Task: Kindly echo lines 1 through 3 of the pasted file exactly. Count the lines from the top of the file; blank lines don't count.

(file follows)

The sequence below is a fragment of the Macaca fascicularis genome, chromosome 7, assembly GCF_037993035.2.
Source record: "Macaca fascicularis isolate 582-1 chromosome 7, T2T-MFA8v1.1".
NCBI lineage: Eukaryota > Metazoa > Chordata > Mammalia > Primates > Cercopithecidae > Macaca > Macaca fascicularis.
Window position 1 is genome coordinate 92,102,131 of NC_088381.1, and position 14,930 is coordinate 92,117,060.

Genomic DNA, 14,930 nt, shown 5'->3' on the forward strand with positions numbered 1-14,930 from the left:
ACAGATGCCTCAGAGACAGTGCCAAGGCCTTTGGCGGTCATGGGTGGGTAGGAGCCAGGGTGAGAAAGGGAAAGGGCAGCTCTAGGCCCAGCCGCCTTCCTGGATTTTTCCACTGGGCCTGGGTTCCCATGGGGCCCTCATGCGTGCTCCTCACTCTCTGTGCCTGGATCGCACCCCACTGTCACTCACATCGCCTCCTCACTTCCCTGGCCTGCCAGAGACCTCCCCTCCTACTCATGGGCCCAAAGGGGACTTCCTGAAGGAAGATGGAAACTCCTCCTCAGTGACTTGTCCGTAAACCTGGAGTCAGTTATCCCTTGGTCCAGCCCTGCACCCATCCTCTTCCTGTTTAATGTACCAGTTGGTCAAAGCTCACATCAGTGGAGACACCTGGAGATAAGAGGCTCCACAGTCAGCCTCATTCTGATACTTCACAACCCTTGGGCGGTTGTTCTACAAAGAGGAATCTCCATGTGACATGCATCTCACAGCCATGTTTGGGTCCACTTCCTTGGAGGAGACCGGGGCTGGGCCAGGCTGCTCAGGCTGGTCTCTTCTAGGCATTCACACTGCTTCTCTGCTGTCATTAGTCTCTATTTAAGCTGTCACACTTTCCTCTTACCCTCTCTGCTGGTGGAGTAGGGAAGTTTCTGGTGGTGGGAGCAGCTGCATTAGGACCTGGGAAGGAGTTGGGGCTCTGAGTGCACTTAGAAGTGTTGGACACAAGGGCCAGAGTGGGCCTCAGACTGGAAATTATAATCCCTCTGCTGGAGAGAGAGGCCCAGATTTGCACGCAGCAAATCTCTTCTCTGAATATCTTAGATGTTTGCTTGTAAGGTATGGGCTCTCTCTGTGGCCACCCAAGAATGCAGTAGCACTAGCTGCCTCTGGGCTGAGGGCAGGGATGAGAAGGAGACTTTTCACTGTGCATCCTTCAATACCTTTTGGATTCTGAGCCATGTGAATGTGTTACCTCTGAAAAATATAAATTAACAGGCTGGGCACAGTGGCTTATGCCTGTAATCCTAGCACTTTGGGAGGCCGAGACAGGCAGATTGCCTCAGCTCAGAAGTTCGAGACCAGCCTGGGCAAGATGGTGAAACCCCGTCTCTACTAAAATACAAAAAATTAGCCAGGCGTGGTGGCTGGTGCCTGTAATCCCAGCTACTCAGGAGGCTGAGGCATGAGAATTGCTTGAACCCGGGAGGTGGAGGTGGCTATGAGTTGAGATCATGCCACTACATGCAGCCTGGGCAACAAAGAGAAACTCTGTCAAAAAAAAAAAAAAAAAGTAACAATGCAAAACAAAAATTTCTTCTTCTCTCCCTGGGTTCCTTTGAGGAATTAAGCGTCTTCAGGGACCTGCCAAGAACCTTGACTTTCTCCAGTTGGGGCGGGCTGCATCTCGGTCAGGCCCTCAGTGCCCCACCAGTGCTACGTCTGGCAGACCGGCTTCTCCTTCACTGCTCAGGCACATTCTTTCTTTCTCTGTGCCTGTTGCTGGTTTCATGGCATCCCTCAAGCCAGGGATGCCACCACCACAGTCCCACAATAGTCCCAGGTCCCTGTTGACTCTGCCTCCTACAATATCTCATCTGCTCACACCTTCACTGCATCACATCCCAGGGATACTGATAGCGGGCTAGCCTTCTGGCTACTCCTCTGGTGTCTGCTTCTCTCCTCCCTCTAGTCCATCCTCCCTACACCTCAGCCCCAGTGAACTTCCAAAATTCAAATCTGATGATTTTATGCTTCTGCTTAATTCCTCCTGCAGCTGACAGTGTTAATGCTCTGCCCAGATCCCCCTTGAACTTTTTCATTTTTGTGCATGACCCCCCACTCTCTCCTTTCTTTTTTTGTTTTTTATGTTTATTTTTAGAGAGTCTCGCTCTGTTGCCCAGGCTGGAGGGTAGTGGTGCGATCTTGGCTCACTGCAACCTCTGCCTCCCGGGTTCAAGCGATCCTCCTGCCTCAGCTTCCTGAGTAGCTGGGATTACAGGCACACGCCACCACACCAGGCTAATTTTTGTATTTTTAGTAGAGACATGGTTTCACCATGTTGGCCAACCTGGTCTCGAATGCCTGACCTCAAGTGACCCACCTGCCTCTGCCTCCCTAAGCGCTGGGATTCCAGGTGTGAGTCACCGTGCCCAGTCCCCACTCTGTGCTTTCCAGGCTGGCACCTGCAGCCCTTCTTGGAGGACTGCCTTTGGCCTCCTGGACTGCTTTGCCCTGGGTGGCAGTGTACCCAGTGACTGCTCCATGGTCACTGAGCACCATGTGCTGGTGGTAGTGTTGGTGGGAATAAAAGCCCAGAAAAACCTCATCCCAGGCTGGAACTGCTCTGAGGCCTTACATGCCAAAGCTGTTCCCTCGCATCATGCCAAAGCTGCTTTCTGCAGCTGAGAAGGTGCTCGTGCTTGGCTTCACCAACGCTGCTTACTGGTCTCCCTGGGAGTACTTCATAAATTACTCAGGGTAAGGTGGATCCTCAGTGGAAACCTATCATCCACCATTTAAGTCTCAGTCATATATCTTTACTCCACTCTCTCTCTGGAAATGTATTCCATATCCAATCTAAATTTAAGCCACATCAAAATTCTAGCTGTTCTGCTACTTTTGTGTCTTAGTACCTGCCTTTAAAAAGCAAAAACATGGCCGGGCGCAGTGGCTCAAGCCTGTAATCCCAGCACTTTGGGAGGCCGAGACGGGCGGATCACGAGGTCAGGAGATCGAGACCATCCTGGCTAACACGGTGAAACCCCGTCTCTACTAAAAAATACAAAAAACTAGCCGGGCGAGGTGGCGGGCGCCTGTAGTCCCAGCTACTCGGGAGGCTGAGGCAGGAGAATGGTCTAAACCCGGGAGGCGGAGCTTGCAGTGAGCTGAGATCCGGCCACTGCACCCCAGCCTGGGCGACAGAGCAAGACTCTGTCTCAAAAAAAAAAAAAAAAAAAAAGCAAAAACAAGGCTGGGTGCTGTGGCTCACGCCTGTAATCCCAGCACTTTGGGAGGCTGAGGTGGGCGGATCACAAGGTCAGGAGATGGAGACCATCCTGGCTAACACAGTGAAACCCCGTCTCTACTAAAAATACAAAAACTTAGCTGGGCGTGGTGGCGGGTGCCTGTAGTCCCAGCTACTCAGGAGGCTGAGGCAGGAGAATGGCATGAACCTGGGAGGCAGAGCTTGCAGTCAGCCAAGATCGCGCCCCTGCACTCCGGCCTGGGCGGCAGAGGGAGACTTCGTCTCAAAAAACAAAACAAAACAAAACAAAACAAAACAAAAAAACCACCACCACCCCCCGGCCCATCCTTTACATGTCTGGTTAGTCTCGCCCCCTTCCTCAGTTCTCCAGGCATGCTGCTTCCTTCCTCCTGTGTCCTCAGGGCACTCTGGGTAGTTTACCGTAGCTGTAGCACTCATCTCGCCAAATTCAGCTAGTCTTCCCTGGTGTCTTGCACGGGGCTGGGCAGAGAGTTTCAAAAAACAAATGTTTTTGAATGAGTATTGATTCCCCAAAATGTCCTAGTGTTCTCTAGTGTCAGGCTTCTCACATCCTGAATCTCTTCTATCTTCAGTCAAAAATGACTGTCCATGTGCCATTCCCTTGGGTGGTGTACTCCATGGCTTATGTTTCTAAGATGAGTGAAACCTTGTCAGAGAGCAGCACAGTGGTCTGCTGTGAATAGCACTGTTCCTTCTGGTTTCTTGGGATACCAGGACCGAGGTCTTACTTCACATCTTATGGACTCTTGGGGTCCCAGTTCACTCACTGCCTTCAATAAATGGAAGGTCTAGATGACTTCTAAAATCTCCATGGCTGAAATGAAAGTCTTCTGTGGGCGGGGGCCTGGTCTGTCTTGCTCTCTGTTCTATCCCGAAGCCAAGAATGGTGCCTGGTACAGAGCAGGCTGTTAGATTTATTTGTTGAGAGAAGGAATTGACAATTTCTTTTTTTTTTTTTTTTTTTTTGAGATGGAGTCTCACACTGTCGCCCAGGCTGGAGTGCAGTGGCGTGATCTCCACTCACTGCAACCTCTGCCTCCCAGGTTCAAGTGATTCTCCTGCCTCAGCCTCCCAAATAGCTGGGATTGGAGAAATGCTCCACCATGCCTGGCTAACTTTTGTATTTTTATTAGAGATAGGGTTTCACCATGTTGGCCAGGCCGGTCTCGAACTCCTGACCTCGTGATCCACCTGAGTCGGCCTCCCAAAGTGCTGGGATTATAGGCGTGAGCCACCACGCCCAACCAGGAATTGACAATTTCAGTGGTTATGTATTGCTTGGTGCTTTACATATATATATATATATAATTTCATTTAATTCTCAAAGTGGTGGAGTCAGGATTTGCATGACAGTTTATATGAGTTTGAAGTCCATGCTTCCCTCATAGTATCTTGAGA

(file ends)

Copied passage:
The sequence below is a fragment of the Macaca fascicularis genome, chromosome 7, assembly GCF_037993035.2.
Source record: "Macaca fascicularis isolate 582-1 chromosome 7, T2T-MFA8v1.1".
NCBI lineage: Eukaryota > Metazoa > Chordata > Mammalia > Primates > Cercopithecidae > Macaca > Macaca fascicularis.